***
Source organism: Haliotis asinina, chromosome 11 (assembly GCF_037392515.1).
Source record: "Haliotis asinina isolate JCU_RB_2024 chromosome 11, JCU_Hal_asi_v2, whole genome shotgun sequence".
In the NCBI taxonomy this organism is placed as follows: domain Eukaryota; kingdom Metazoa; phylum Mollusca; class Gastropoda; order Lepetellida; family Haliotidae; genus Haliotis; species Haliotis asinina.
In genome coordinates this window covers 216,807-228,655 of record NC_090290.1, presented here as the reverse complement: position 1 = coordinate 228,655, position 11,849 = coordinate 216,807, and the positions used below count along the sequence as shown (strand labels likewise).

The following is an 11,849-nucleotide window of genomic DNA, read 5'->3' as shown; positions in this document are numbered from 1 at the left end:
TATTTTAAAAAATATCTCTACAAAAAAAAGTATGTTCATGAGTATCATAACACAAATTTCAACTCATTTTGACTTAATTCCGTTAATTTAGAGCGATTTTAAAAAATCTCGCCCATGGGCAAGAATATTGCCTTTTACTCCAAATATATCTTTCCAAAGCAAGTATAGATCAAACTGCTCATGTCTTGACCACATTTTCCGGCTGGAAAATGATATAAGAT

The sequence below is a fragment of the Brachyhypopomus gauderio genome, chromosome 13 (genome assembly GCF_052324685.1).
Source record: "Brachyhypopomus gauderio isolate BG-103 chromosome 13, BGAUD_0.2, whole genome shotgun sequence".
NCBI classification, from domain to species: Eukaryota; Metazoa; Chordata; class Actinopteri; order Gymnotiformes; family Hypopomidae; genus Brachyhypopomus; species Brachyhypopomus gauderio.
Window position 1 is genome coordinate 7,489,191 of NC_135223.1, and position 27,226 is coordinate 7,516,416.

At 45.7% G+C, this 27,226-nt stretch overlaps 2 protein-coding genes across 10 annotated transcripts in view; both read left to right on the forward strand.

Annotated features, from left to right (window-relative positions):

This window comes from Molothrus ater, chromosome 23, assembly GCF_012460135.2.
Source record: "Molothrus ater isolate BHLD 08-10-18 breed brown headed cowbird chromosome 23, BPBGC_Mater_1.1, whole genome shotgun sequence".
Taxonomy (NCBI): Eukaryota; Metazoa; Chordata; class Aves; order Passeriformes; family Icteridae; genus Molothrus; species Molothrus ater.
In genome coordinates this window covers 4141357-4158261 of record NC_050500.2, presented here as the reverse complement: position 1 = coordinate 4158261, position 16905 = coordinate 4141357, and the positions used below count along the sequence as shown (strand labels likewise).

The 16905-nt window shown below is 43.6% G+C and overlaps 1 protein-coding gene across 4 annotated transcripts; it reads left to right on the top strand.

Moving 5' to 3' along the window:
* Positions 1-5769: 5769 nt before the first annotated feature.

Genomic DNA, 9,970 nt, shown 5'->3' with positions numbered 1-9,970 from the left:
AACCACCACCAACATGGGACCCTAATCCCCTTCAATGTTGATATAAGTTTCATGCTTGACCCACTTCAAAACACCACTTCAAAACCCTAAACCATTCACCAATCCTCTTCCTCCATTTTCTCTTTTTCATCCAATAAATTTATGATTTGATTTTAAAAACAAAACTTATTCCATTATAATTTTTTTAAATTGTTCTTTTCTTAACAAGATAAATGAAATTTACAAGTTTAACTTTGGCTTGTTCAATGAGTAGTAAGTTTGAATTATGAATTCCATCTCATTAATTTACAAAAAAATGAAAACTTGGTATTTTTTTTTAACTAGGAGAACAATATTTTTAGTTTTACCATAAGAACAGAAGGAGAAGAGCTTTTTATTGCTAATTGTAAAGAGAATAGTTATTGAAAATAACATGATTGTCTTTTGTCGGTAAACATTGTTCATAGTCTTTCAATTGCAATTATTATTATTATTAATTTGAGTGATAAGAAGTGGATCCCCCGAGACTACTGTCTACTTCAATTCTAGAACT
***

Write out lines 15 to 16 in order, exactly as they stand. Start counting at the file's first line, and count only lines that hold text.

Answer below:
Taxonomy (NCBI): Eukaryota; Metazoa; Chordata; class Aves; order Passeriformes; family Icteridae; genus Molothrus; species Molothrus ater.
In genome coordinates this window covers 4141357-4158261 of record NC_050500.2, presented here as the reverse complement: position 1 = coordinate 4158261, position 16905 = coordinate 4141357, and the positions used below count along the sequence as shown (strand labels likewise).